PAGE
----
This technique can be used in vehicle sensors, building sensors, and other industrial control applications.
Many distributed systems share common sensors and instruments along with a common power line supplying current to the system. A communication technique and circuit has been developed that allows for the simple inclusion of an instrument, sensor, or actuator node within any system containing a common power bus. Wherever power is available, a node can be added, which can then draw power for itself, its associated sensors, and actuators from the power bus all while communicating with other nodes on the power bus.
The technique modulates a DC power bus through capacitive coupling using on-off keying (OOK), and receives and demodulates the signal from the DC power bus through the same capacitive coupling. The circuit acts as serial modem for the physical power line communication. The circuit and technique can be made of commercially available components or included in an application specific integrated circuit (ASIC) design, which allows for the circuit to be included in current designs with additional circuitry or embedded into new designs.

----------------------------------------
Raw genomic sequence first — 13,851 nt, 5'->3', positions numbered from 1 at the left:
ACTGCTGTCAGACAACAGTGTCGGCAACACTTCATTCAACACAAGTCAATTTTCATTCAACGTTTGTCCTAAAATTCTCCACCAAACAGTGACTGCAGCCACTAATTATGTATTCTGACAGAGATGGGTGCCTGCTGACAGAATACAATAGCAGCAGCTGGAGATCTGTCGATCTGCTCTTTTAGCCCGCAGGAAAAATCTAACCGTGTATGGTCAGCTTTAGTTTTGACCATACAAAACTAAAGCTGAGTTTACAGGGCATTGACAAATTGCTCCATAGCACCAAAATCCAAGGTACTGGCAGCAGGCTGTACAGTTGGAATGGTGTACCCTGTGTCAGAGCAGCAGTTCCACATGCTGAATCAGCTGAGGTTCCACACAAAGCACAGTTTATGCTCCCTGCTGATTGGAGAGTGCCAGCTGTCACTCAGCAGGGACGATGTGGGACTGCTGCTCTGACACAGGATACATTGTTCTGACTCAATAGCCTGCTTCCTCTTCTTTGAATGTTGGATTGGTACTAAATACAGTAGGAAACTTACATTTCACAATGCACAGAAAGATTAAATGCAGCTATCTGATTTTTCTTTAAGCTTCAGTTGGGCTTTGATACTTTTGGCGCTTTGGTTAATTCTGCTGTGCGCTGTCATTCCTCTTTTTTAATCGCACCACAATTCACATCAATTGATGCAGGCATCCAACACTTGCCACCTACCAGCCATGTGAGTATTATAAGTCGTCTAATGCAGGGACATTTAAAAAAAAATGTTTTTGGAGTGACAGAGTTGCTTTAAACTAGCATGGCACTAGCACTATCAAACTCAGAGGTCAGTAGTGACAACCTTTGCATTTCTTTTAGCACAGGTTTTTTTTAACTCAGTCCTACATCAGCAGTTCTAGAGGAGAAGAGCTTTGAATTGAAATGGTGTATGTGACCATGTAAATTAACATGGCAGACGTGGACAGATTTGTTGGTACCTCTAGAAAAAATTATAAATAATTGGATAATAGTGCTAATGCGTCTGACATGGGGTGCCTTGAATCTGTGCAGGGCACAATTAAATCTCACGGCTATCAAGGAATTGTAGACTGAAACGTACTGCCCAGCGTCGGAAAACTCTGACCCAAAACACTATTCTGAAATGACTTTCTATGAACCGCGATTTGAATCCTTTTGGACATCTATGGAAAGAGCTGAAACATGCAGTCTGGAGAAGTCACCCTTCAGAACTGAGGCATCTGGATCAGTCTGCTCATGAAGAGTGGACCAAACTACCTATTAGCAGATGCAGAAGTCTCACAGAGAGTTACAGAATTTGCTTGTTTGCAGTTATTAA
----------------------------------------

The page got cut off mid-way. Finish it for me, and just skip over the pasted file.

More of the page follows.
This device and technique moves computational, sensing, and actuation abilities closer to the source, and allows for the networking of multiple similar nodes to each other and to a central processor. This technique also allows for
reconfigurable systems by adding or removing nodes at any time. It can do so using nothing more than the in situ power wiring of the system.
This work was done by Michael J. Krasowski, Normal F. Prokop, Lawrence C. Greer III, and Jennifer Nappier of Glenn Research Center.
Inquiries concerning rights for the commercial use of this invention should be addressed to NASA Glenn Research Center, Innovative Partnerships Office, Attn: Steven Fedor, Mail Stop 4–8, 21000 Brookpark Road, Cleveland, Ohio 44135. Refer to LEW-18631-1.